In hopes of getting to know his new pitchers, Lucroy would strike up conversations about many topics other than baseball, and he devoted hours to sifting through scouting reports and watching video.

“I would make sure to catch them and get to know them, not just their stuff but also who they are,” Lucroy said. “Learning the personalities of the pitchers you’re catching is just as important.”

The central tenet of the pitcher-catcher relationship is trust. A pitcher needs to have faith in his catcher to call the correct pitches, properly receive the ones near the strike zone and block any of the deliveries that he spikes into the dirt. Once that trust is established, a pitcher can relax his mind and free his body to throw his pitches with authority. Without it, a pitcher is more likely to overthink his next pitch and second-guess his previous one.

To earn that trust, the catcher must know his pitcher’s tendencies and understand the mechanics behind them. He needs to learn how to manage his pitcher’s emotions, boost his confidence and massage his ego.

“A catcher’s primary reason for being on the field is to serve his pitchers,” Lucroy said. “It’s a position of extreme responsibility. It’s quite a burden to carry.”

That burden might be part of the reason that most of the recent midseason trades for catchers involved backups or platoon players rather than starters. Aside from Lucroy, the few starting catchers who have been traded before the deadline over the last 10 years include Christian Vázquez, Yan Gomes, Austin Hedges, Austin Nola, Wilson Ramos and Martín Maldonado. And among this group, only Nola, Ramos and Maldonado were the full-time catchers for their new teams.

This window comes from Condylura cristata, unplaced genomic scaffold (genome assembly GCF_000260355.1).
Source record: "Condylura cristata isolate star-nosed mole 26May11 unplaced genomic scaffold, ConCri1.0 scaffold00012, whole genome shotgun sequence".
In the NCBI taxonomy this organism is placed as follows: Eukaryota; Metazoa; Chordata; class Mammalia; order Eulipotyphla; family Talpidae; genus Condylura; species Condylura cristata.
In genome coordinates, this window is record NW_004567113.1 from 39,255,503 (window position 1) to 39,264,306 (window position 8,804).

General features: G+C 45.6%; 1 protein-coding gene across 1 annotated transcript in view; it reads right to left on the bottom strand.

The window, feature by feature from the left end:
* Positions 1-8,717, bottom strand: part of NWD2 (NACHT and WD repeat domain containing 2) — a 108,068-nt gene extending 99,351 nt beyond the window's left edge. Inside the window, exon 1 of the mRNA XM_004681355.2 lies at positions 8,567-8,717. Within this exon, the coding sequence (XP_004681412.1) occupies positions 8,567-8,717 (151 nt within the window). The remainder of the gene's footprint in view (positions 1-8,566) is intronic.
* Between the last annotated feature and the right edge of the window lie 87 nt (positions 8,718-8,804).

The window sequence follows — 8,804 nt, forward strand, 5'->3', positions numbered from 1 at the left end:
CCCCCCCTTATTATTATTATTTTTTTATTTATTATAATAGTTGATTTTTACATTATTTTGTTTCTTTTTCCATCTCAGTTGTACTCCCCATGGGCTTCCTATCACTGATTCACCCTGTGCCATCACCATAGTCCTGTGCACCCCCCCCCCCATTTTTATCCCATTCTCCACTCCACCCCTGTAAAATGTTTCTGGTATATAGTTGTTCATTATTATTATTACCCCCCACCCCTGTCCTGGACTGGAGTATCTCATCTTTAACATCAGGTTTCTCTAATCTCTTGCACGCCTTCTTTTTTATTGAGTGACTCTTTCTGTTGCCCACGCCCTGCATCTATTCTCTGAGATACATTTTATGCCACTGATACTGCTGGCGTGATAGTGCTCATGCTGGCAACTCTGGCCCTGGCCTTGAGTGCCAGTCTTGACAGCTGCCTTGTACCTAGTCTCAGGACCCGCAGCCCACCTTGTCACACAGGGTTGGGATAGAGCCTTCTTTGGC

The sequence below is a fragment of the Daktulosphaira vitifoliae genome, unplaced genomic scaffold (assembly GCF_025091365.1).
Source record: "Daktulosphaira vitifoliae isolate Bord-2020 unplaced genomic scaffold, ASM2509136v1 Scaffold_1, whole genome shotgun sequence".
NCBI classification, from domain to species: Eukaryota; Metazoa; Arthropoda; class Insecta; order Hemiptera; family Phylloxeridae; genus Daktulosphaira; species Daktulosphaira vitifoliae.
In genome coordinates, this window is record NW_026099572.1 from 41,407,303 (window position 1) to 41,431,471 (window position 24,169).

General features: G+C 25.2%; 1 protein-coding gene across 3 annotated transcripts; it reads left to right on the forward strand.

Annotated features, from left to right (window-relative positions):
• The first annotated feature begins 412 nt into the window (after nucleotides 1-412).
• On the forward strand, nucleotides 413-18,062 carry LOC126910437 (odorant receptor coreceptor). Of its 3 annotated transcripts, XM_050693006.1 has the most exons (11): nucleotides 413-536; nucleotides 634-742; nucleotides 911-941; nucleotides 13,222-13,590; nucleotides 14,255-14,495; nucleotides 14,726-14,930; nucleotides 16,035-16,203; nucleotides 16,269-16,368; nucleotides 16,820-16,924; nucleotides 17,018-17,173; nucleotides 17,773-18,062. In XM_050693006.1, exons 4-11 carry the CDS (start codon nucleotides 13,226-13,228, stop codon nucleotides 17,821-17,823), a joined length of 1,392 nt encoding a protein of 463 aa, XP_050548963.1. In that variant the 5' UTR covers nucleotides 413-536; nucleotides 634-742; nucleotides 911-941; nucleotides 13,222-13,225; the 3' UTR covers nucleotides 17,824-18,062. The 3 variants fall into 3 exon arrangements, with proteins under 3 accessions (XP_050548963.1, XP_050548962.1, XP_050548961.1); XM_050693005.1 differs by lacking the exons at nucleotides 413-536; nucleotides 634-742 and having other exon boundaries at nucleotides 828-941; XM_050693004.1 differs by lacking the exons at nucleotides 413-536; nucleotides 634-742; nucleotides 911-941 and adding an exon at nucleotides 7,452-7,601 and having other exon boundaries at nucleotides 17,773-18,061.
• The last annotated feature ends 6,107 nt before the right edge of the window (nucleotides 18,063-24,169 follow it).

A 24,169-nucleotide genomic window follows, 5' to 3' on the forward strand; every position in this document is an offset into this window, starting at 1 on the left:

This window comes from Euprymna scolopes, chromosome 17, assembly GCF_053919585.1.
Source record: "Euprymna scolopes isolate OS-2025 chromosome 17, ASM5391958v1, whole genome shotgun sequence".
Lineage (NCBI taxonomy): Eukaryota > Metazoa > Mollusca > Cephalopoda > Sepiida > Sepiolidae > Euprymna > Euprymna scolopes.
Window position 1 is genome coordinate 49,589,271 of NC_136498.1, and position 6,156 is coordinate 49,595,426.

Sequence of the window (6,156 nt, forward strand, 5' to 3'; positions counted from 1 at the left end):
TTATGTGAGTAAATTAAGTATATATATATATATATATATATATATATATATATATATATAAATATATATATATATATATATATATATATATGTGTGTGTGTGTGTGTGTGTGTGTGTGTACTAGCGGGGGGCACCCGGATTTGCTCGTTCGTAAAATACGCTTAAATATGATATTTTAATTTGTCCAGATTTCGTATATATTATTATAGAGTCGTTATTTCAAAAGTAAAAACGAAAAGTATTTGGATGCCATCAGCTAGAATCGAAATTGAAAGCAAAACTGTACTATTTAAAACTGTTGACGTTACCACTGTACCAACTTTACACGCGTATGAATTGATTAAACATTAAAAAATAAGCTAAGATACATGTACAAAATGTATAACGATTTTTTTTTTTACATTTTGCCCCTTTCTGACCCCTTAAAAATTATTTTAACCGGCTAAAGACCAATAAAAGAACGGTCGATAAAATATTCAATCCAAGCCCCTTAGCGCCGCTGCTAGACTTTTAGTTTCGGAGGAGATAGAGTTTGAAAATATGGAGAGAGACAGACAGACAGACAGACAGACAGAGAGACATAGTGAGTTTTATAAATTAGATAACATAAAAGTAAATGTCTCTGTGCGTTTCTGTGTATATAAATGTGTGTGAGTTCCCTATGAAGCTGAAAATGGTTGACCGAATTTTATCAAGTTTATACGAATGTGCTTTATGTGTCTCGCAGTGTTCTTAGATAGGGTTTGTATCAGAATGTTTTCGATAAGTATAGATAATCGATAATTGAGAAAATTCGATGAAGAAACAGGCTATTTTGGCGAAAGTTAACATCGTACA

One reason for the lack of in-season swaps could be that playoff-bound clubs typically have at least one decent catcher already on their roster. Also, teams might be more hesitant to trade for a catcher because there is much less time to get him up to speed. Before they agree to a deal, the teams want to be sure that the catchers they are considering can handle it.

“It might be more difficult for a certain player, less difficult for another player,” Cole said. “I think the organization itself and the pitching staff itself also contributes to how fast or slow that adaptation can happen.”

Adam Ottavino, a reliever for the Mets, said that, in general, catchers who are more improvisational might have an easier time joining a new organization midseason because “they’re feeling things out in the moment, and they’re willing to ad-lib and audible.” The more detail-oriented catchers who run through every possible scenario ahead of time can also make it work, as Lucroy did, but it might be tougher for them, he said.

As baseball becomes ever more analytically driven, though, the gap is shrinking between the guys who depend on data and those who rely on feel; many players do both, at least to some extent. The result is that even the most improvisational of catchers are expected to study and retain the vast sources of information available to them.

“It certainly takes time,” said Tanner Swanson, the Yankees’ catching coach. “Getting somebody integrated to not only the pitching staff and their individual strengths and preferences and how they like to attack hitters, but also learning the coaching staff and the support staff and how we like to disseminate information, how we go about our advanced meetings and how we leverage that information in game.”

“I think every organization is a little bit different in that regard,” Swanson added. “You’re not only learning players and people and personalities, but you’re trying to learn systems on the fly, too.”